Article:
On June 28, 2023, the U.S. Department of Justice (“DOJ”) and the U.S. Department of Health and Human Services, Office of Inspector General (“HHS-OIG”), along with other federal and state law enforcement partners, announced a nationwide health care fraud enforcement action targeting a variety of alleged health care fraud schemes. As has been the case over the last few years, DOJ and HHS-OIG have moved away from categorizing the enforcement action as a “takedown”. The government has not explained the naming change, but one explanation is that it is no longer properly considered a true “takedown” because the enforcement activity (charges, arrests) occurs over many weeks leading up to the day it is announced.
Building on attempts in recent years to strengthen the Department of Justice’s (DOJ’s) white collar criminal enforcement, on September 15, 2022, Deputy Attorney General Lisa Monaco announced revisions to DOJ’s corporate criminal enforcement policies. The new policies, and those that are in development, further attempt to put pressure on companies to implement effective compliance policies and to self-report if there are problems. Notably, the new DOJ policies set forth changes to existing DOJ policies through a “combination of carrots and sticks – with a mix of incentives and deterrence,” with the goal of “giving general counsels and chief compliance officers the tools they need to make a business case for responsible corporate behavior” through seven key areas:
In a brush-back pitch to DOJ opioid initiatives, the U.S. Supreme Court this past June issued an important decision clarifying the mental state the government must establish to convict a licensed medical professional of illegal drug distribution under the federal Controlled Substances Act (“CSA”). No longer can a doctor be convicted of such a crime based on objectively unreasonable prescribing practices alone. The government now must show that the medical professional subjectively, knowingly, and intentionally prescribed a controlled substance with no legitimate medical purpose. While unlikely to materially impact the number of DOJ opioid prosecutions, the case will no doubt inform charging decisions in marginal cases and will support important defense arguments at trial.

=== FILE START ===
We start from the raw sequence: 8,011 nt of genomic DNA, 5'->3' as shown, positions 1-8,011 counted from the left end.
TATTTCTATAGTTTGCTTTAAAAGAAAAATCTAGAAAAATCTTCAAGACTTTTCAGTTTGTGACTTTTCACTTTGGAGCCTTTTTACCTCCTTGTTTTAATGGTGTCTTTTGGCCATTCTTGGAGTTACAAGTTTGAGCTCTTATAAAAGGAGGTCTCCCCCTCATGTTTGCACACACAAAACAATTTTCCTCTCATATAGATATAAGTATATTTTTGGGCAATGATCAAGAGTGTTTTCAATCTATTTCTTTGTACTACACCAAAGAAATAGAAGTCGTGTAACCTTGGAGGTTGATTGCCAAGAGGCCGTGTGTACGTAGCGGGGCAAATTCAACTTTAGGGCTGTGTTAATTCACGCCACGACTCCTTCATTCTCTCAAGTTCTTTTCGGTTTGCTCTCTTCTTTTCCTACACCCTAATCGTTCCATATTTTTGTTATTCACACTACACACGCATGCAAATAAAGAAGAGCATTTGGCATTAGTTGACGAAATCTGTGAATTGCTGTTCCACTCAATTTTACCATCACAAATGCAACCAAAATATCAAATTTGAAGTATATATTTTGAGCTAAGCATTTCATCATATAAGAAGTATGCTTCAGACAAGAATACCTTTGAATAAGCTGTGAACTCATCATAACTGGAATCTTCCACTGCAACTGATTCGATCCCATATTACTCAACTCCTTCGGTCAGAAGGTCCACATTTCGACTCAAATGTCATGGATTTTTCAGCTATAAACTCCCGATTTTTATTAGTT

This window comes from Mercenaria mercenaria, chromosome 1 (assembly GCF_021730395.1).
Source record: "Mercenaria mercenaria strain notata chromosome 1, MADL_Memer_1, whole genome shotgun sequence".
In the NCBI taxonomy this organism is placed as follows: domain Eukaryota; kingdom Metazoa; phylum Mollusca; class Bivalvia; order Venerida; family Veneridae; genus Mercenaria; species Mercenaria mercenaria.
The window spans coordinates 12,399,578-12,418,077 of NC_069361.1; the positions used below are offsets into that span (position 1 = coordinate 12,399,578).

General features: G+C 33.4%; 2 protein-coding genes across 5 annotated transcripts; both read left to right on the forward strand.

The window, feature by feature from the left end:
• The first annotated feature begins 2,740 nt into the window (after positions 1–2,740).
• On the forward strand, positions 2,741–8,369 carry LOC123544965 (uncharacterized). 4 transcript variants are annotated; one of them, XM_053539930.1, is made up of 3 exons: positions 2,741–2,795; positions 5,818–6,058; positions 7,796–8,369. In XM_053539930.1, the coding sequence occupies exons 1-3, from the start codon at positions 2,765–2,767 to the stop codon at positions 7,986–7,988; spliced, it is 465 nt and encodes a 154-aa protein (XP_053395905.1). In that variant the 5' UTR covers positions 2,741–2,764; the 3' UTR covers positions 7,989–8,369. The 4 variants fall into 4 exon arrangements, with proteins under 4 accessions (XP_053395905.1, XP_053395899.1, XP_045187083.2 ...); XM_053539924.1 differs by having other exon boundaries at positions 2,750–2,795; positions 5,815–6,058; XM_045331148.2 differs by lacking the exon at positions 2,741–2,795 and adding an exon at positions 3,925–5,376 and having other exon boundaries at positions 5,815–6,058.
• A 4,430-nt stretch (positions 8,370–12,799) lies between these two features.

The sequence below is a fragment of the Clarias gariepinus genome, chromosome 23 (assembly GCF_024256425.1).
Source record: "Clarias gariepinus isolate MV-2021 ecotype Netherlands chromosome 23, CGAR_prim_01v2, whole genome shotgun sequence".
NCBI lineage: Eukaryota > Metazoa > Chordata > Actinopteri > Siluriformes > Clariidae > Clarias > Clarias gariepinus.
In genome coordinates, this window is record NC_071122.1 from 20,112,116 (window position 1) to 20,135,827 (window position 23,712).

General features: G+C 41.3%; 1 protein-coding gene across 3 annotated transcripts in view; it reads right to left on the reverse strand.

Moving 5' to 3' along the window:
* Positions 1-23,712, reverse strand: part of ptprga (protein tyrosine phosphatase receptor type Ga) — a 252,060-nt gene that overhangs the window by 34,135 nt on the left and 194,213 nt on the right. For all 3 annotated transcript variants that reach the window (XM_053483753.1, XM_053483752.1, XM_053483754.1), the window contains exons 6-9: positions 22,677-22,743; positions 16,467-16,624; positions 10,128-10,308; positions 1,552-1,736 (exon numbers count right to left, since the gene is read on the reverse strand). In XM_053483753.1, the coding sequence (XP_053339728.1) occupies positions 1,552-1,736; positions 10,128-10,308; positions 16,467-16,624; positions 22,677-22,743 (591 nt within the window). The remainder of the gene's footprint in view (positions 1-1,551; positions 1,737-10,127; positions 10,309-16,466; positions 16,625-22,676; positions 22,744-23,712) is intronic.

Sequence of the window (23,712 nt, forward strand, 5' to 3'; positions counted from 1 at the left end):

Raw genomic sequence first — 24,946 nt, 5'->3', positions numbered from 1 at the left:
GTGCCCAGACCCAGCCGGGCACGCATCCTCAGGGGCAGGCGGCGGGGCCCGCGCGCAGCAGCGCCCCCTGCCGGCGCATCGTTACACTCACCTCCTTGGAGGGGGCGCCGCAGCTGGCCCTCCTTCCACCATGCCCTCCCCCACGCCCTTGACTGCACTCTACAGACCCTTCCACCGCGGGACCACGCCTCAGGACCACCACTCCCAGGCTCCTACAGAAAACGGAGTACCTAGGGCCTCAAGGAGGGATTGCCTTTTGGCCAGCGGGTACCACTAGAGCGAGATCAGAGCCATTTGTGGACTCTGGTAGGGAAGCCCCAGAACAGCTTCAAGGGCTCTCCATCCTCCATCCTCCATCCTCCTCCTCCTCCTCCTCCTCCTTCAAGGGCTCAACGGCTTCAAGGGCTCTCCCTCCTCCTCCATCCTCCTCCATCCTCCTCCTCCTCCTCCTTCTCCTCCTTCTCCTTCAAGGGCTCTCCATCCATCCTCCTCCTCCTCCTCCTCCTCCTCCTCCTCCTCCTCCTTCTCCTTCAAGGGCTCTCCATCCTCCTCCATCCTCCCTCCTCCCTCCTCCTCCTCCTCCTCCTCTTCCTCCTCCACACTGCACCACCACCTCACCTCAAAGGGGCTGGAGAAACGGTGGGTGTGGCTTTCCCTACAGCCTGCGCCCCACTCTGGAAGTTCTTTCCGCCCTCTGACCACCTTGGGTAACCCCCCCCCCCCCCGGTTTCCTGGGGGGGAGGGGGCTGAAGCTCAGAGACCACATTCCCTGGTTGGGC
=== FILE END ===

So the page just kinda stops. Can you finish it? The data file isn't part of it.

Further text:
In a recent Press Release dated December 15, 2021, the Office of the Attorney General for the State of New Jersey (the “N.J. Attorney General’s Office”) announced the settlement, via consent order, of alleged HIPAA violations involving three, New Jersey based cancer treatment providers, In the Matter of RCCA MSO LLC, Regional Cancer Care Associates LLC, and RCCA MD LLC. Two key takeaways from this matter are that New Jersey based health care providers need to be wary of state as well federal authorities when it comes to information security and related policies and warrant substantial investments in cyber security.
Last week, the U.S. Department of Justice’s Deputy Attorney General Lisa Monaco announced plans to increase its enforcement of white collar crimes against individuals and corporations. Monaco made the announcement speaking at the American Bar Association’s While Collar Crime Conference. She made clear to “those of you who are counselors and voices in the C-Suite and Boardroom” that DOJ “will not hesitate to take action when necessary to combat corporate wrongdoing.”
Monaco, DOJ’s second in command, is no stranger to prosecuting corporate crimes having ...
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